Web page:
This Snettisham Spectacular, or Wader Spectacular, is one of the highlights of the Norfolk birding calendar. Open to absolutely everyone, young or old, experienced birder or not, this wader spectacular is most definitely worth making the effort for.
My goodness you are in for a treat!
This is a rare chance to see UK wading birds in their hundreds and thousands, literally being pushed off the mudflats by the fast incoming tide. They take off in one great throng, performing an incredible show in front of your very eyes, a mass of swarming birds, only to settle a little further along the mud flat, for it all to happen again and again, until they have to rest on the lagoon the other side of the sand bank when they are finally defeated by the incoming tide.
It really is an incredible spectacle, and no wonder it’s called the "Snettisham Spectacular". If you go over to Norfolk Videos, you’ll see it with your own eyes. But nothing does it justice than actually being there and seeing it for yourself.
It’s vitally important that you check the Snettisham tide timetables for early morning or later afternoon if you want to catch sight of any birds here at RSPB Snettisham. Or better still, visit the RSPB website for excellent article on the dates and times for the Snettisham Spectacular.
The reason that you need to check the tide times is that the tide goes out a long way, and with it the waders. So if you turn up at low tide, you will be disappointed, to say the least. Having said that, at least at RSPB Snettisham you do have the lagoons behind the sandbanks which always have some other very interesting wildlife.
The RSPB have timings (as on the above link) to the best times during the year to catch the Snettisham Wader Spectacular, but if you miss these particular times, you can still catch it from September to April. So all is not lost if you aren't able to make any of the specific dates the RSPB give.
If you feel you would like to watch this with a guide, then the RSPB put on events for this particular activity. You can read all about the RSPB Reserves and Events here.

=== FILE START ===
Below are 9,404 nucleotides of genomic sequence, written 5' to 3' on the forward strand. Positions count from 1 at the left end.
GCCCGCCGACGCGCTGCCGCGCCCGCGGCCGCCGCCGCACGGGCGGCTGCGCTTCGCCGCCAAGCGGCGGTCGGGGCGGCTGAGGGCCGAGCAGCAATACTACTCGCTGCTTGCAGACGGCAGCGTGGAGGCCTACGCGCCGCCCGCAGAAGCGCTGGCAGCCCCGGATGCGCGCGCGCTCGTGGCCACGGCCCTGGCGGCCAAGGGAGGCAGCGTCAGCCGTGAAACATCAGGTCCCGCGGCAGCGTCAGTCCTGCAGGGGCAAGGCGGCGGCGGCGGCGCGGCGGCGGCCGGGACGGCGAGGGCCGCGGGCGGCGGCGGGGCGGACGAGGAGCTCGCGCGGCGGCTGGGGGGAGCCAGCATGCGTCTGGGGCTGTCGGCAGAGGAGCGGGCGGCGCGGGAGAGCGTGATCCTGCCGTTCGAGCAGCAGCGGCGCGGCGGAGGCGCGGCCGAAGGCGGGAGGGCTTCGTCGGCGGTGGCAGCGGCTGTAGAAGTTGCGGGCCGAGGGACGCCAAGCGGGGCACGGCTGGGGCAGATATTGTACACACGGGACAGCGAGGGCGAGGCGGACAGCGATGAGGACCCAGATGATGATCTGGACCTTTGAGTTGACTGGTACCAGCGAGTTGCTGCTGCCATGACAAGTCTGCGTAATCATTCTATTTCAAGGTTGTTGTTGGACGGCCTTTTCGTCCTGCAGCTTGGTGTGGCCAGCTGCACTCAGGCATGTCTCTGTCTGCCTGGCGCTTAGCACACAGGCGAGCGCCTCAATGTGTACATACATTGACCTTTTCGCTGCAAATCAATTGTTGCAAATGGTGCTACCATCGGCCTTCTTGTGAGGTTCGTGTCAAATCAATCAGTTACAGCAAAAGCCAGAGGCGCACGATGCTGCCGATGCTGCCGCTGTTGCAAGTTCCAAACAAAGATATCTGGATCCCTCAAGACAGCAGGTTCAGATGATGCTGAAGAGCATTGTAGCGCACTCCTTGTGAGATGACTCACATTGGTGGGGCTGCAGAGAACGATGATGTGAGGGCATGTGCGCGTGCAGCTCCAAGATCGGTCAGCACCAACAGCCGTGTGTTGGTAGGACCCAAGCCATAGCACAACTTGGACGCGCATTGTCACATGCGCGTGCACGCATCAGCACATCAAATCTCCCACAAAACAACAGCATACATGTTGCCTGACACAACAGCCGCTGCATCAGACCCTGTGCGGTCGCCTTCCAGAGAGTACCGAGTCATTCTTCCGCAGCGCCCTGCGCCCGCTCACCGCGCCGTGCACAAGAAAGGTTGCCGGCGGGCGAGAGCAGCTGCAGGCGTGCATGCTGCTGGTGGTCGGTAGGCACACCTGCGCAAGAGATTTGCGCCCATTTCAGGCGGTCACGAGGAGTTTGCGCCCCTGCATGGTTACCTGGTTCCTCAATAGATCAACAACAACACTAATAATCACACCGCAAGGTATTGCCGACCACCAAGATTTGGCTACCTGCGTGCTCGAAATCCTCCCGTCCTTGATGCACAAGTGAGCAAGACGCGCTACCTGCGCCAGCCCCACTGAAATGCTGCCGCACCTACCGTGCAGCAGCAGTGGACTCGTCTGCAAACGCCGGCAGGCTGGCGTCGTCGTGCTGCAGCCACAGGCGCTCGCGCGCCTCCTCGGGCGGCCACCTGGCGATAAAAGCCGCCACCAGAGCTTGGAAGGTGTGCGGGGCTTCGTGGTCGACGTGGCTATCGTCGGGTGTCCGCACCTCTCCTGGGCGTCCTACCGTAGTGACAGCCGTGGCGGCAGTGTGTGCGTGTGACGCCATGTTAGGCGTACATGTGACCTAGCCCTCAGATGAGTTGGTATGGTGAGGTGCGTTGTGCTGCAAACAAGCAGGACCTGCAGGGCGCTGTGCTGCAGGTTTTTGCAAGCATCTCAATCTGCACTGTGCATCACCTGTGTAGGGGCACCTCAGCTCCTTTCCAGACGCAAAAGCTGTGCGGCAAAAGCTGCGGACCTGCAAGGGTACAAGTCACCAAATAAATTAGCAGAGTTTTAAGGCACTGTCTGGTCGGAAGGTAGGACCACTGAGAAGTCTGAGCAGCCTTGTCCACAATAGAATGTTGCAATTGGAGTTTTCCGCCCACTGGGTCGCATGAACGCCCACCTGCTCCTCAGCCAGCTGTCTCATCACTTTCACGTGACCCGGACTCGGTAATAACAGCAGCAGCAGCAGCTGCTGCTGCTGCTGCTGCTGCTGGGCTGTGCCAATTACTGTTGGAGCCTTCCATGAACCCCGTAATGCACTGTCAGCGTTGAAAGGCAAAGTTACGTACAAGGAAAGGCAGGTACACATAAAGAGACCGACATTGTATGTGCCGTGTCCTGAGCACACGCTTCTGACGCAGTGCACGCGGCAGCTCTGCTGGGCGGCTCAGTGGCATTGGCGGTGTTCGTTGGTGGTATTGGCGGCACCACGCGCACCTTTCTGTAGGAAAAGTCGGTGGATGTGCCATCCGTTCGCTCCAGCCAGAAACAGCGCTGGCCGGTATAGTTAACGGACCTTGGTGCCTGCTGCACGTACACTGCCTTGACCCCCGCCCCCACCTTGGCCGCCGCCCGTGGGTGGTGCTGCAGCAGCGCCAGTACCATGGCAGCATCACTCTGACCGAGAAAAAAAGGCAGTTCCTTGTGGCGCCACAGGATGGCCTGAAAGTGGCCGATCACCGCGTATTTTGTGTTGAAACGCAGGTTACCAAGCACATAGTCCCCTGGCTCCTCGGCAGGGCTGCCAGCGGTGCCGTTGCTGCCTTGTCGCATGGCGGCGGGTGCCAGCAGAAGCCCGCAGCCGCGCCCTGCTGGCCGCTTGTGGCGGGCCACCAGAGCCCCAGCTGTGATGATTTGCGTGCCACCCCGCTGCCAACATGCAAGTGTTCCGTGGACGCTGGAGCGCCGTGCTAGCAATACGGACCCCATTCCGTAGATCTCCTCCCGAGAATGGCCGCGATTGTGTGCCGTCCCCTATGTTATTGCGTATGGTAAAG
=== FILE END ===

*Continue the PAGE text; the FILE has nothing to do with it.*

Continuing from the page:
There’s always a great atmosphere when the Snettisham Spectacular is about to happen. Everyone around is very friendly, some very knowledgeable, and it doesn’t matter how many times you’ve seen it, this incredible show of nature still never fails to amaze. It just leaves you quite breathless.
The noise from the knot that fly over in droves is incredible. It’s difficult to describe, but it sounds like the wind blowing as they swoosh back and forwards from the lagoons to the mudflats. A whirling whoosh of waders over the Wash.
And as long as you get there early enough, you can watch the tide coming in at an incredible pace, covering the mudflats extremely quickly. You only have to watch some of the waders or duck on the water to see them being swept along at vast speed to see how quickly this all happens.
The Snettisham RSPB site borders Snettisham beach. The best way to arrive at the site is to park at the designated RSPB car park just before Snettisham beach car park, and walk to the viewing site along the well-trodden path towards the sea. Disabled access is possible but you need to let the warden know at least 5 days in advance.
And you want to be in position about an hour to an hour and a half before high tide to catch the best of the waders.
Once the tide is fully in, the wading birds have to fly over the sand dunes and eventually come to rest on the edge of the lagoon, on the bank the other side of the wash.
This is yet another incredible scene. Against the water’s edge of the lagoon is a carpet of, what looks like, stone, but is in fact a mass of knot. 1000s of them. And they’ll patiently wait until the tide goes out again, which is about an hour later and fly back to the ever increasingly exposed mudflats.
Norfolk's Nature Reserves offer so much to anyone interested in wildlife. But this is truly something you have to experience, and one of Norfolk’s hidden secrets.
Don’t just be a birder to see this, please! It’s awesome! Watch my video on Snettisham Spectacular.